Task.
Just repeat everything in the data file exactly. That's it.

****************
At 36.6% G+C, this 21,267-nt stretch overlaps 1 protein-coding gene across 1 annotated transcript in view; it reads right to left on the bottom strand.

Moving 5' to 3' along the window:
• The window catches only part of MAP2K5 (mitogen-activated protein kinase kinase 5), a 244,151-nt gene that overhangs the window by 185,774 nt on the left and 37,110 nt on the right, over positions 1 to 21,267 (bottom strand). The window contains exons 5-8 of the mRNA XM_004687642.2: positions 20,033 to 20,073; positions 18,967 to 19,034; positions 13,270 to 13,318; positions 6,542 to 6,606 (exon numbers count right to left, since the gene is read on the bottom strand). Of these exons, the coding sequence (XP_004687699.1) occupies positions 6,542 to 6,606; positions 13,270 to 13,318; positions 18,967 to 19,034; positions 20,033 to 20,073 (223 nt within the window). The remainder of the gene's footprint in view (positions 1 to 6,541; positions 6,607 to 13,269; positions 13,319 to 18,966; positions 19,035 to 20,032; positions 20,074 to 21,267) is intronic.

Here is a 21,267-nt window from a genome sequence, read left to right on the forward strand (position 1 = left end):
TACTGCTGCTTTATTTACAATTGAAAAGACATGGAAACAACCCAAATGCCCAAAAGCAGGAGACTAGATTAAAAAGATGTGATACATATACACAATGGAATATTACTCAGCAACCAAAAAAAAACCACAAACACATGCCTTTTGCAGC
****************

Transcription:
At 36.6% G+C, this 21,267-nt stretch overlaps 1 protein-coding gene across 1 annotated transcript in view; it reads right to left on the bottom strand.

Moving 5' to 3' along the window:
• The window catches only part of MAP2K5 (mitogen-activated protein kinase kinase 5), a 244,151-nt gene that overhangs the window by 185,774 nt on the left and 37,110 nt on the right, over positions 1 to 21,267 (bottom strand). The window contains exons 5-8 of the mRNA XM_004687642.2: positions 20,033 to 20,073; positions 18,967 to 19,034; positions 13,270 to 13,318; positions 6,542 to 6,606 (exon numbers count right to left, since the gene is read on the bottom strand). Of these exons, the coding sequence (XP_004687699.1) occupies positions 6,542 to 6,606; positions 13,270 to 13,318; positions 18,967 to 19,034; positions 20,033 to 20,073 (223 nt within the window). The remainder of the gene's footprint in view (positions 1 to 6,541; positions 6,607 to 13,269; positions 13,319 to 18,966; positions 19,035 to 20,032; positions 20,074 to 21,267) is intronic.

Here is a 21,267-nt window from a genome sequence, read left to right on the forward strand (position 1 = left end):
TACTGCTGCTTTATTTACAATTGAAAAGACATGGAAACAACCCAAATGCCCAAAAGCAGGAGACTAGATTAAAAAGATGTGATACATATACACAATGGAATATTACTCAGCAACCAAAAAAAAACCACAAACACATGCCTTTTGCAGC